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Mosaic: Your Cruise Ship to the Treasure Islands of the World Wide Web


You may have heard about, or even already explored, some of the vast stores of information available through the global computer networks -- information as varied as weather forecasts from the Purdue Weather Processor, magazine articles, scientific pre-prints and data, Internet Movie Database, course descriptions, and educational material from The Exploratorium. Often, obtaining this information can be tedious, possibly requiring the use of one of many different, often arcane, programs.


Sidebar: Helpful Web Terms

Uniform Resource Locator (URL):
An "address" for a piece of information. It specifies on which site, and where in that site, the information resides, as well as how to retrieve it -- what protocol (or language) must be spoken to communicate with the site storing the information.

Hypertext:
The idea behind hypertext is to be able to link a label, usually a textual phrase, with some information such that when you activate the link, the program will retrieve the associated information for you.


World Wide Web

Recently, a concept known as the World Wide Web (The Project) has emerged and created a lot of excitement. The idea behind the World Wide Web is to make all the information on the Internet accessible through a single program, easing the journey for network explorers.

Using hypertext, documents can be linked to each other and to additional sources of information including graphics, sounds from The Michigan State University Celebrity Lecture Series, animations, and just about anything else you would want to make available over the networks. This linking ability provides great power and flexibility for presentation and browsing. The threads of these links call to mind a spider's web, thus "World Wide Web".

Many organizations already offer wonderful displays and services, with something available for just about any interest. For example, Wake Forest University has a good start on a "web-ized" campus-wide information service. The Mathworks, Inc., makers of Matlab, offer a support site. Many exciting educational areas have developed too, including:

These are just a few examples of the sites that have been developed, with more appearing every day.


Treasure on the Web:
A sample from the Trés Riches Heures, the classic example of a medieval book of hours. An on-line exhibit of this book is part of the Virtual Louvre (American (SunSITE) office) accessible with a Web client. Also available are a tour of Paris and a gallery of famous paintings.


An example of a "graphical map" which shows some of the wide variety of information available, and the possible web of links between them. A graphical map allows you to associate an area on a graphic with a link to other information. In this case, you would just click within the appropriate oval to be taken to that information on that subject.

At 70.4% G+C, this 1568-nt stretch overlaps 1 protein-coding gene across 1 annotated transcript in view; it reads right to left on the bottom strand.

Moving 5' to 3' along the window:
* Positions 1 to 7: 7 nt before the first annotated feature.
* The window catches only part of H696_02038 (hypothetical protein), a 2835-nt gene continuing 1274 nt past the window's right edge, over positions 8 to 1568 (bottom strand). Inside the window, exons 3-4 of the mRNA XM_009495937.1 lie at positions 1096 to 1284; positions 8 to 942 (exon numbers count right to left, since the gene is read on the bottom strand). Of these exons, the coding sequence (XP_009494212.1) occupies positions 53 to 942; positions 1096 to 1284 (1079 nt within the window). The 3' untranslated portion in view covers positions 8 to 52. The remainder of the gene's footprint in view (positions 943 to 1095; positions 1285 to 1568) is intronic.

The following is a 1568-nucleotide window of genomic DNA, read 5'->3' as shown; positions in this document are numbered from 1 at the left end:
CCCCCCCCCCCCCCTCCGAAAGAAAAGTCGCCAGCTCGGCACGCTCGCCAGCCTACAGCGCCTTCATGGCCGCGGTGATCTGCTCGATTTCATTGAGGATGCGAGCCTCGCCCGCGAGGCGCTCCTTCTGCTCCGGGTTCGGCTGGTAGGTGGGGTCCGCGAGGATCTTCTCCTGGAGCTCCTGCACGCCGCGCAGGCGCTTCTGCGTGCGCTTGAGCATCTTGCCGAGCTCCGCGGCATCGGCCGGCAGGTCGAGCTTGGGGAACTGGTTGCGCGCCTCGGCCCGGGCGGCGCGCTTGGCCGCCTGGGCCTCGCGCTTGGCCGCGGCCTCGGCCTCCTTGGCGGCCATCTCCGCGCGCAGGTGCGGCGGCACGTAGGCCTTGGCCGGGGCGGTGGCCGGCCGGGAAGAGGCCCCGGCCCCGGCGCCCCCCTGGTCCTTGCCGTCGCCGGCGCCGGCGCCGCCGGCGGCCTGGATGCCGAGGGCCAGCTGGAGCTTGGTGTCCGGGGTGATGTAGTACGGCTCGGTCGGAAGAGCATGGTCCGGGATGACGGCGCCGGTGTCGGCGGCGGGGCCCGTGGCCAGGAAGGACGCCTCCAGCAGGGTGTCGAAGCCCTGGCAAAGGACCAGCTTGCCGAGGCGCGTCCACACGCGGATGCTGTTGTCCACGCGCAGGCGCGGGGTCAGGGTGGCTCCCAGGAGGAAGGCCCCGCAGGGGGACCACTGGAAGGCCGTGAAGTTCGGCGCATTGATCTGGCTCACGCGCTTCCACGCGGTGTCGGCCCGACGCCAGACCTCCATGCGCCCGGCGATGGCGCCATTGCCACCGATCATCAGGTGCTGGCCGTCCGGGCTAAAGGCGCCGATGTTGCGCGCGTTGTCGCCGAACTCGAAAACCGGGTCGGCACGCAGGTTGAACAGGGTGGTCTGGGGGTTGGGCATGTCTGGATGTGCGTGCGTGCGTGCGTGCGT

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Mosaic

Helping fuel the excitement over the World Wide Web is Mosaic, a graphical information discovery and display tool from the National Center for Supercomputing Applications at the University of Illinois. With just a single program, Mosaic offers you access to the wide variety of available information.

Mosaic is currently available for Apple Macintosh, Microsoft Windows, and X-Windows (Mosaic) (UNIX and VMS platforms). You can obtain these programs via anonymous ftp to itg-server.acns.nwu.edu. If you have a networked Macintosh, use the Chooser to access "ITG Server" in the "ACNS Staffnet" zone. You can use "Guest" access to the server. All software is located in the www folder.

MacMosaic requires a networked Macintosh (SLIP is sufficient) with at least 4MB RAM (8MB recommended) running a version of System 7. WinMosaic requires a Winsock compatible network interface.

Lynx, a text-based WWW client for UNIX, VMS and soon for DOS systems, is also available on itg-server.acns.nwu.edu.

The collection on the ITG server also offers many tools for creating documents, viewing images and animations, and listening to sounds. If you have questions about obtaining or installing the programs, call the ACNS Information Center, 708/467-ACNS.

Once you have a client installed, you may want to browse the built-in help offerings, which in most cases are actually WWW documents that are retrieved when you access them. This makes it easier to provide up-to-date information. In addition, I have collected some references from which you might want to begin exploring or even start your own WWW publishing office.

Mosaic/WWW at Northwestern

Here at NU, many departments and individuals are running NU Web servers. In fact, in just nine months the number of these servers has exceeded the number of gopher servers that appeared in the past three years. Several departments are planning to use Mosaic as a medium to communicate with students and provide course material. A project within the Astronomy group to integrate computers with the introductory-level course "Highlights of Astronomy" will have students using Mosaic to view on-line course material and conduct interactive laboratories.

ACNS is offering a publicly accessible server for those who want to publish information but do not have the resources.


Netscape HTML Checked! June 9, 1994 - Robert Lentz (ralentz@ralentz.com)

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